You should be tailoring your CV to each position you apply to, you've probably heard that before, you may not be aware however, that this is true for different countries as well! Do you include a picture? Should you put experience or qualifications first? How long/short it be? Take a look at these infographics we’ve made to show you the different CV’s you’ll need for each country you apply to. We'll begin by taking a look at Southern Europe: Spain, Portugal & Greece and head North from there!
How to write a CV for Southern Europe: Spain, Portugal & Greece
The norms in Southern Europe are much less strict than their Northern counterparts, you will find that personal information is welcome as is expanding on your experiences and achievements.
Have your experiences arranged in reverse chronological order and have the relevant, recent experiences at the top. A photograph is seen as mandatory and a CV without one is a tell-tale sign of a recent expat!
Now let’s take a look at CV expectations & what changes you'll have to make further North…
How to write a CV for Central Europe: Germany, Holland & Belgium
With a strong economy and a great work-life balance, Central European countries such as Germany have experienced a large influx of new blood entering the workforce from abroad, if you want to join them, make sure you don’t fall foul of the CV rules in the region…
Similarly to Southern Europe, a picture on your CV is welcome but on the condition it is a professional image. Unlike the UK (as you will see below), is that education trumps experience in Germany and so that’s why you should arrange your CV as recommended in the infographic: Education, Qualifications THEN Experience.
Ok, but does this differ from the UK?
How to write a CV for the UK
The UK is a popular destination largely because the jobs and salaries are better than those you'll find in Southern Europe. Things are a little more formal here and you don’t want to exclude yourself from consideration for a position by making a small mistake on your CV!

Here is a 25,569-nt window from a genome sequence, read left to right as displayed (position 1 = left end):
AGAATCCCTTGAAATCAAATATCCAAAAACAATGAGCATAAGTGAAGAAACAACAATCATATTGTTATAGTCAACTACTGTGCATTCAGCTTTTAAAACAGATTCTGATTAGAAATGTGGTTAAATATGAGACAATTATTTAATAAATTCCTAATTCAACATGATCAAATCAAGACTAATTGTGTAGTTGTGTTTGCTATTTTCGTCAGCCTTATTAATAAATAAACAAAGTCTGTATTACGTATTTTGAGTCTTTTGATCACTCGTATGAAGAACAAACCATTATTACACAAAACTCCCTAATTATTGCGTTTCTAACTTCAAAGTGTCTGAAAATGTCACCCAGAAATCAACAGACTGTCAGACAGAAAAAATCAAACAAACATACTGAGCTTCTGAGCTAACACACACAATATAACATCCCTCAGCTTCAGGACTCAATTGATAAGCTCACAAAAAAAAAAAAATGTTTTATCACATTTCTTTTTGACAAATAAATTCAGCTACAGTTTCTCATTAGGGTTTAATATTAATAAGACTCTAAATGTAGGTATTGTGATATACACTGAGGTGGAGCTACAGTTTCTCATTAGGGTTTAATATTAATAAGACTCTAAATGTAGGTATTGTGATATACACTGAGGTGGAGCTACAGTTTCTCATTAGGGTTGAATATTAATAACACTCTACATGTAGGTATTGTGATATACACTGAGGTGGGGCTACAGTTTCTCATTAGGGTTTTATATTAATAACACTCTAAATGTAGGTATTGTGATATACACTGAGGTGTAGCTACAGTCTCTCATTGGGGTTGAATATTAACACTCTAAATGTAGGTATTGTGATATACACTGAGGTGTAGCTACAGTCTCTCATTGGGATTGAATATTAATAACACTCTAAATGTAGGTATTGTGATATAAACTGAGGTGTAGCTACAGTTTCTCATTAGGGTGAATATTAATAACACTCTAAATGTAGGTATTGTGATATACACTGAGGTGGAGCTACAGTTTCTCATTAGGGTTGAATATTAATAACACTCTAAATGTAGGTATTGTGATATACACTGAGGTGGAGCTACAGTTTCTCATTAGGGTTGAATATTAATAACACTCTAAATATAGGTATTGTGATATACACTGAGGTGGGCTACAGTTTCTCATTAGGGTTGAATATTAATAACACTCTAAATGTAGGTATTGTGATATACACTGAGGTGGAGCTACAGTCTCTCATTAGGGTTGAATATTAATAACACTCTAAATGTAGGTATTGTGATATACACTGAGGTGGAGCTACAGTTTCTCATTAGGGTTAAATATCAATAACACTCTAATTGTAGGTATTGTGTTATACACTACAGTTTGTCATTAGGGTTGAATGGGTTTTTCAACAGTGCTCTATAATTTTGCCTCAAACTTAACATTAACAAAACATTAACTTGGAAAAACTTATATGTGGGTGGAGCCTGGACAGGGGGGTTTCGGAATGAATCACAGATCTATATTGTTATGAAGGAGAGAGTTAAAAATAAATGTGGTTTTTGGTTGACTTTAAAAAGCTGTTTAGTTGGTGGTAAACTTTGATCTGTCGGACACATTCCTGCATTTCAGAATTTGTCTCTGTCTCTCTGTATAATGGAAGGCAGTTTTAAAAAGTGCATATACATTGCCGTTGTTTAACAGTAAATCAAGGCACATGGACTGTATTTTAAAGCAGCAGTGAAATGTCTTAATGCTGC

One such mistake would be to put a picture on your CV, due to strict laws in the UK related to hiring people due to their appearance (it shouldn’t be this way but unfortunately it happens) putting a photograph on your CV can mean your application will not be considered as HR/hiring managers don’t want to take the risk of being accused of hiring someone down to their appearance.
Similar to other destinations on our list, it’s important not to have to meaty a CV, you don’t need to include every single experience/volunteering gig you’ve ever had, include anything relevant to the position you’re applying for.
Your experience should come first, followed by qualifications & finally your education, it’s all about the job!
How to write a CV for Scandinavia: Norway, Sweden, Finland & Denmark
In Scandinavia, CV expectations are similar to the UK but have elements of Central & Southern Europe. Your work experience is more important than your education but you can include a photograph & personal information.
So that’s your CV guide for applying to different countries in Europe, make sure to refer back to this when you’re applying to different countries/regions so you don’t fall foul of the different expectations and give yourself the best chance of getting the job!
On the theme of giving yourself the best chance of getting the job, take a look at 9 common interview mistakes to make sure you never make them!
Who knows, if you win the two-week trip abroad courtesy of ESL you may decide you want to stay there longer two weeks and so this advice could come in very handy for you!
Sep 12, 2018 by Lee
Whether or not you’ve ever heard the idiom “practice makes perfect”, it is 100% applicable when crafting the perfect CV that will get you hired.